Before I moved to Brooklyn, the only soap I ever knew was a generic castile. It came in a big container that we’d pour carefully into each of the hand dispensers throughout the house I grew up in in Pennsylvania. We’d use it for everything: face, hands, dishes, and in the shower. It worked fine—nobody had any complaints and none of us smelled like lye. After moving to Williamsburg, Brooklyn in 2011, I started working for a company that sold locally made and all natural soaps and I became something of a soap savant. As I sampled the multitudes—olive oil, coconut oil, beeswax, shea butter, and more—I discovered that some were better than others at certain tasks. And I mean much better. A rough bar soap (versus liquid soap) is best for washing hands before and after food preparation because of the ability to hold the bar tight. Beeswax helps the bar from becoming slippery so you can really scrub. Others, like glycerin or even sulfur soaps, are better for the face where tight invisible pores are the concern. Castile and liquid soaps are good on dishes and the body because they soften, leave a squeaky clean feeling, and don’t irritate.

Some of the soap I tested, had I known the word then, was “scullery” soap, which meant it was specifically for “dirty work” in the kitchen, and usually made with some kind of mineral salt and marine ash, and no animal fats. A scullery refers to a small area off the kitchen (often in a stately mansion or on an estate) where you’d find a sink and a kettle. It was where the maid would do her cleaning and cooking. A broom and mop would also be close at hand.

Beeswax helps the bar from becoming slippery so you can really scrub. Photo Credit: Michael Gross

Part of the working class culture since the Middle Ages, scullery soap has been around as long as maid’s quarters. Its definitive origin is vague, but some of the earliest varieties were produced in areas where raw materials were natural to the land such as the Mediterranean, where ingredients included olive oil from local groves and sea salt. A master soapmaker would take up to two weeks to make each batch, heat the ingredients for days in enormous cauldrons and taste the mixture to see if it was correct. In the scullery where it typically landed, no exotic soap would ever find its way into the soapbox next to the traditional wooden plate drainer. There you’d find an ordinary household scullery bar, usually with little pieces of grit or feathers embedded in it where the maid probably used it to wash a goose or a piece of meat on its way into the kitchen. She and the other kitchen workers would also use this bar of soap to wash themselves. The modern versions of scullery soap include vegetable fats and other ingredients like salt and naturally antibacterial substances to dissolve grease and grime and disinfect hands without roughing up skin.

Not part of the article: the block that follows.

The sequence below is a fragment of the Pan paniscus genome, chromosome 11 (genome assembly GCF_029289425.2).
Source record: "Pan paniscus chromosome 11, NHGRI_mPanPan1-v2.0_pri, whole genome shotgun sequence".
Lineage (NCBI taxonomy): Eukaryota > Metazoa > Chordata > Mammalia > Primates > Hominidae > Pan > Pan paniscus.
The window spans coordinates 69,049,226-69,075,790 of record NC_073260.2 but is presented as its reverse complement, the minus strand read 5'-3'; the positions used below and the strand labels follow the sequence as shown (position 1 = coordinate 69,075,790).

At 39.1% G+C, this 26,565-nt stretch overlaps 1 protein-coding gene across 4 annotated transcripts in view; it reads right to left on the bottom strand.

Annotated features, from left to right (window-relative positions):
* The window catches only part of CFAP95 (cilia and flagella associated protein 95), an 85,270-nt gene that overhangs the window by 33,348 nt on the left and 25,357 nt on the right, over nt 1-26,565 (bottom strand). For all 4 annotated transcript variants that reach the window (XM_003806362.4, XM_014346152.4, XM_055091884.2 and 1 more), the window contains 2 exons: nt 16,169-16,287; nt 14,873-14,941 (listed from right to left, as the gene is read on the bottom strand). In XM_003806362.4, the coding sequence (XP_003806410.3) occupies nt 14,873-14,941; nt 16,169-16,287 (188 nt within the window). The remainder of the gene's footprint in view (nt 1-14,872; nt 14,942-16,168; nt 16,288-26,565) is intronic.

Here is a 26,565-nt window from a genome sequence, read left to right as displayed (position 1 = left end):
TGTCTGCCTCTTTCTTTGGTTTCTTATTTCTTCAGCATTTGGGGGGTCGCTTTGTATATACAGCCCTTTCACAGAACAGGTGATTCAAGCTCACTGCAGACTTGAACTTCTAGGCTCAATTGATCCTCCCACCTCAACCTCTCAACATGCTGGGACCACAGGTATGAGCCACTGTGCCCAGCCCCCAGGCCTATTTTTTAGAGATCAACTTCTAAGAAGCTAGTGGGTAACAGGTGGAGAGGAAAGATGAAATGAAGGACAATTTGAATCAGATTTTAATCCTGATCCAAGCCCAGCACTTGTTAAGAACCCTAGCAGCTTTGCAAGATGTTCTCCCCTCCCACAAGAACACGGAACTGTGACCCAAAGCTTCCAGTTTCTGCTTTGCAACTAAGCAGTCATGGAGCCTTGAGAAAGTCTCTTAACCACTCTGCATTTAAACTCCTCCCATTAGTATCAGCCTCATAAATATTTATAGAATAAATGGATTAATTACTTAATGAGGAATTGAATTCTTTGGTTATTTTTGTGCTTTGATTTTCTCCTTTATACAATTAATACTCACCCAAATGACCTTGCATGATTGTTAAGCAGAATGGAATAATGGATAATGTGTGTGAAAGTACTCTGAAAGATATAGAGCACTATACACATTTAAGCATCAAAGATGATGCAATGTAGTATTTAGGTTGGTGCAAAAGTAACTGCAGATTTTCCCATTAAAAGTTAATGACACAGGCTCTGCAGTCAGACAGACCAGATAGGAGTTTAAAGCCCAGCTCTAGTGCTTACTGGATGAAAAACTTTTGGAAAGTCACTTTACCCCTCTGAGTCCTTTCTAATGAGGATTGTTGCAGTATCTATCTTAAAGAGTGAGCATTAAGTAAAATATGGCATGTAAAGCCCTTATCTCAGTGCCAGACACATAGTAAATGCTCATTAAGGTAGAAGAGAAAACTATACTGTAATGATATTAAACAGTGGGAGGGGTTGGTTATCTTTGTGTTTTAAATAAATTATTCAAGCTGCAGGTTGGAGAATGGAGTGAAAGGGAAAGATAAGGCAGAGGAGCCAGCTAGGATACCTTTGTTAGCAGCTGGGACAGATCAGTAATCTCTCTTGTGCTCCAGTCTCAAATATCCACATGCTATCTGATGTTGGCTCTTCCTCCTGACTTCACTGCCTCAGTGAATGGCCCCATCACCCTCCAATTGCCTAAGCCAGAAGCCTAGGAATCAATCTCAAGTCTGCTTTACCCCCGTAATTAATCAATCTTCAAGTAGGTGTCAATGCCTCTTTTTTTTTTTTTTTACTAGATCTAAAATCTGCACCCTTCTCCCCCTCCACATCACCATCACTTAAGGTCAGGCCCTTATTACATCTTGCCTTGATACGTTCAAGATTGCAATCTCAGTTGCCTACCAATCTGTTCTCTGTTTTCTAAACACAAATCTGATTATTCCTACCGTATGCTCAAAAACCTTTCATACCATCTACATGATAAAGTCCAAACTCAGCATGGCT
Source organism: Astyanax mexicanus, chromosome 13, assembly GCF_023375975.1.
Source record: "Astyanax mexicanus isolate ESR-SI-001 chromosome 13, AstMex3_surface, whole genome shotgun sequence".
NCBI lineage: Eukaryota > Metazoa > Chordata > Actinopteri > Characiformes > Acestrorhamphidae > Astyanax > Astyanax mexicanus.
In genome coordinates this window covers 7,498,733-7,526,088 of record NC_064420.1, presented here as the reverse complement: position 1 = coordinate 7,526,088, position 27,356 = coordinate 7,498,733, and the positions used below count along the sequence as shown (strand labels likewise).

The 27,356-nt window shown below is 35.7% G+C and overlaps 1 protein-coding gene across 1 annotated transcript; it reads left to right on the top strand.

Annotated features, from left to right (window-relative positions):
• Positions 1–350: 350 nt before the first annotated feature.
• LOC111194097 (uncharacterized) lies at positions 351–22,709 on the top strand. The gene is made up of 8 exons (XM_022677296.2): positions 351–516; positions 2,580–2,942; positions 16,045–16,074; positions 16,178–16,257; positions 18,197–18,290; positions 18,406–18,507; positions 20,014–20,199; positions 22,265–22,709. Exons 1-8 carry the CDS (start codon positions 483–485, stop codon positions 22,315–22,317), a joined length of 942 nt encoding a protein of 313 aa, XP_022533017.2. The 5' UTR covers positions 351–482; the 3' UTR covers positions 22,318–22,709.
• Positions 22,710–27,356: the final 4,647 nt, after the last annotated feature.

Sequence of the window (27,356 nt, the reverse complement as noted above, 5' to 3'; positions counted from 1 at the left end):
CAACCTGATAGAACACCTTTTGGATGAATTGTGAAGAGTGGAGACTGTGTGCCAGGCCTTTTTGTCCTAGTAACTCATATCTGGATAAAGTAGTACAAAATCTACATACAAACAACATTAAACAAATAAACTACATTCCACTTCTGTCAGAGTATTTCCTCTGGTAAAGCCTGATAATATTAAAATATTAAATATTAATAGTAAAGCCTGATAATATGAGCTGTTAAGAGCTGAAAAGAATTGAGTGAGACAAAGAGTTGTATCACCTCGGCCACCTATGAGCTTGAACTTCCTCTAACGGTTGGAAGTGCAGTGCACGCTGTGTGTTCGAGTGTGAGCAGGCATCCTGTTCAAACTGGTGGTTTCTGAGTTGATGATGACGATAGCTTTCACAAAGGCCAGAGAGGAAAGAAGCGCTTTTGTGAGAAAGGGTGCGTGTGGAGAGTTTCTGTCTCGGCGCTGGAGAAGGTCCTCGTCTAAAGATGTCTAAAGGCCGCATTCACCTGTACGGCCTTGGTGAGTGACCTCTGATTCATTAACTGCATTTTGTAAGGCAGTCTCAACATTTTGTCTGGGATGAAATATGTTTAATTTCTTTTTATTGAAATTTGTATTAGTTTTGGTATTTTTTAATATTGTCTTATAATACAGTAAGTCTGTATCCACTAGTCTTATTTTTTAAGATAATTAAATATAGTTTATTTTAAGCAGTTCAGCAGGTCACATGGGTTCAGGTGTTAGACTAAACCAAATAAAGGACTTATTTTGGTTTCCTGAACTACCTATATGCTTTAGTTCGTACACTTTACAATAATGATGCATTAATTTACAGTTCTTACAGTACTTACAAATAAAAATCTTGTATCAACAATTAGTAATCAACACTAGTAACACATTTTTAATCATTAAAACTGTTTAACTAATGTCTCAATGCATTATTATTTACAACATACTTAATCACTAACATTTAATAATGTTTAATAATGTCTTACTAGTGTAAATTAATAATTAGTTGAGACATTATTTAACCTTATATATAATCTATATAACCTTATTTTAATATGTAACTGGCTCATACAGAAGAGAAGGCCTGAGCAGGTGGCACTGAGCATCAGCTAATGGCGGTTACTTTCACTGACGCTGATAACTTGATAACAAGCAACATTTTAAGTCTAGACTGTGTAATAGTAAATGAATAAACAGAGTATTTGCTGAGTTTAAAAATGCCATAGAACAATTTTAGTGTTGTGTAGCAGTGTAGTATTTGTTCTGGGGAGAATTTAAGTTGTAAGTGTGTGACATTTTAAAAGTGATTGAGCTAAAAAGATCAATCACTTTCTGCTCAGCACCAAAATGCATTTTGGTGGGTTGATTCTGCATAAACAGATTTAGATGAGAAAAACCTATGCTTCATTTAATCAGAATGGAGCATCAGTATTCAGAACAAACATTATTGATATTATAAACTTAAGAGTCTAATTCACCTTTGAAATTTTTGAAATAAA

Dolly Johnson in the old White House Scullery, or “small kitchen,” circa 1892, looking south (source: Library of Congress)

Hudson Made has crafted its own version of the scullery soap featuring beeswax (natural antibacterial properties), coconut oil (to help soften and silken skin), and other ingredients that make it perfect for chef’s hands—ingredients traditional scullery soaps wouldn’t have had.

In the book If Walls Could Talk: A History of the Home, it’s been documented that the soap of some scullery maids was an old black variety made of ashes, linseed oil and sand, which essentially just moved grease around. The next generation of scullery soap used water and soda, which could tarnish copper pots and scratch others made of iron. There is a reason Hudson Made’s modern interpretation of scullery soap is not recommended for pot washing, but it’s not because of soda. It’s because the ingredients are designed to have a positive impact on hands and skin, and vegetable fats can tarnish the surfaces of copper and cast iron, aside from not being the proper way to clean cookware anyway, which should be worked with a natural bristle brush—not scoured with thick bar soap.

Circa 1900. “A bit of country life near Henryville, Pennsylvania — making soap.” (source: Shorpy)

Hudson Made’s scullery soap pays homage to the tradition of the homestead and works well on all of your rough spots, whether you’re plucking a chicken or a keyboard. If you choose to use it on the floors and walls as often as the arms and hands, like those old scullery maids once did, well… that’s up to you. But one thing is certain: this soap isn’t just well suited to a “girl of all work” as the old scullery soaps referred. It is a soap for anyone who possess multitudinous passion for the kitchen or a hard day’s work, and for whatever those efforts may yield.


Shop our complete collection of soap and accessories here.

Hudson Made Scullery Soap The Beard & Shave Soap Trio

Soap Dish



Photography by Shirokh Mairzai & Michael Gross 

Cass Daubenspeck is a culture and lifestyle writer based in Brooklyn. She lives for good coffee, good whiskey, and a rainy Sunday morning. She interviews people about their weekend routines at Twitter: @missprotestalot